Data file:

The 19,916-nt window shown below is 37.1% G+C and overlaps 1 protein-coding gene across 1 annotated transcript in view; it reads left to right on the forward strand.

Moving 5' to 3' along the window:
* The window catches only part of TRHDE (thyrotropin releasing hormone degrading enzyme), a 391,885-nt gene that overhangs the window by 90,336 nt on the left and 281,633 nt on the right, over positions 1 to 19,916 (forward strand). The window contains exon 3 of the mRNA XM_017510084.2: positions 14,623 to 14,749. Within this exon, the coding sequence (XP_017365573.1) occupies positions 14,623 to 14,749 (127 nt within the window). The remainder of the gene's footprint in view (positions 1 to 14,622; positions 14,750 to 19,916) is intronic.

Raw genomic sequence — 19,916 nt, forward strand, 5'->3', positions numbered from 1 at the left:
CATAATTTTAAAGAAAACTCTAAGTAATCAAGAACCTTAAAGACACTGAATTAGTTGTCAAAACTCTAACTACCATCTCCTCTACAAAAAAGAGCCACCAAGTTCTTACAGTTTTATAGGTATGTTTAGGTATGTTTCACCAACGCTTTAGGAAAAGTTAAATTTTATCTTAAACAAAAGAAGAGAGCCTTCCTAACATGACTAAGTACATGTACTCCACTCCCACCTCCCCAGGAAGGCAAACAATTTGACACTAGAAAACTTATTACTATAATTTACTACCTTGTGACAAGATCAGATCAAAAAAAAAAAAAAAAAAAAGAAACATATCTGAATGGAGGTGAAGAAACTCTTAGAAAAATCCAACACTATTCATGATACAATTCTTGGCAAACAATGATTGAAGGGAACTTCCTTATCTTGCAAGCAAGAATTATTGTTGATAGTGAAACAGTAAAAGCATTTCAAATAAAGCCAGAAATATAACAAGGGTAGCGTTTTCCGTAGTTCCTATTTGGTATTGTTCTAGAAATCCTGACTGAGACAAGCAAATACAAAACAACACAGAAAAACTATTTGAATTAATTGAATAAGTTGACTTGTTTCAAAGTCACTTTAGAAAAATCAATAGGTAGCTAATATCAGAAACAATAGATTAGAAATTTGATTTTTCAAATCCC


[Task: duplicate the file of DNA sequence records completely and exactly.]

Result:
The 19,916-nt window shown below is 37.1% G+C and overlaps 1 protein-coding gene across 1 annotated transcript in view; it reads left to right on the forward strand.

Moving 5' to 3' along the window:
* The window catches only part of TRHDE (thyrotropin releasing hormone degrading enzyme), a 391,885-nt gene that overhangs the window by 90,336 nt on the left and 281,633 nt on the right, over positions 1 to 19,916 (forward strand). The window contains exon 3 of the mRNA XM_017510084.2: positions 14,623 to 14,749. Within this exon, the coding sequence (XP_017365573.1) occupies positions 14,623 to 14,749 (127 nt within the window). The remainder of the gene's footprint in view (positions 1 to 14,622; positions 14,750 to 19,916) is intronic.

Raw genomic sequence — 19,916 nt, forward strand, 5'->3', positions numbered from 1 at the left:
CATAATTTTAAAGAAAACTCTAAGTAATCAAGAACCTTAAAGACACTGAATTAGTTGTCAAAACTCTAACTACCATCTCCTCTACAAAAAAGAGCCACCAAGTTCTTACAGTTTTATAGGTATGTTTAGGTATGTTTCACCAACGCTTTAGGAAAAGTTAAATTTTATCTTAAACAAAAGAAGAGAGCCTTCCTAACATGACTAAGTACATGTACTCCACTCCCACCTCCCCAGGAAGGCAAACAATTTGACACTAGAAAACTTATTACTATAATTTACTACCTTGTGACAAGATCAGATCAAAAAAAAAAAAAAAAAAAAGAAACATATCTGAATGGAGGTGAAGAAACTCTTAGAAAAATCCAACACTATTCATGATACAATTCTTGGCAAACAATGATTGAAGGGAACTTCCTTATCTTGCAAGCAAGAATTATTGTTGATAGTGAAACAGTAAAAGCATTTCAAATAAAGCCAGAAATATAACAAGGGTAGCGTTTTCCGTAGTTCCTATTTGGTATTGTTCTAGAAATCCTGACTGAGACAAGCAAATACAAAACAACACAGAAAAACTATTTGAATTAATTGAATAAGTTGACTTGTTTCAAAGTCACTTTAGAAAAATCAATAGGTAGCTAATATCAGAAACAATAGATTAGAAATTTGATTTTTCAAATCCC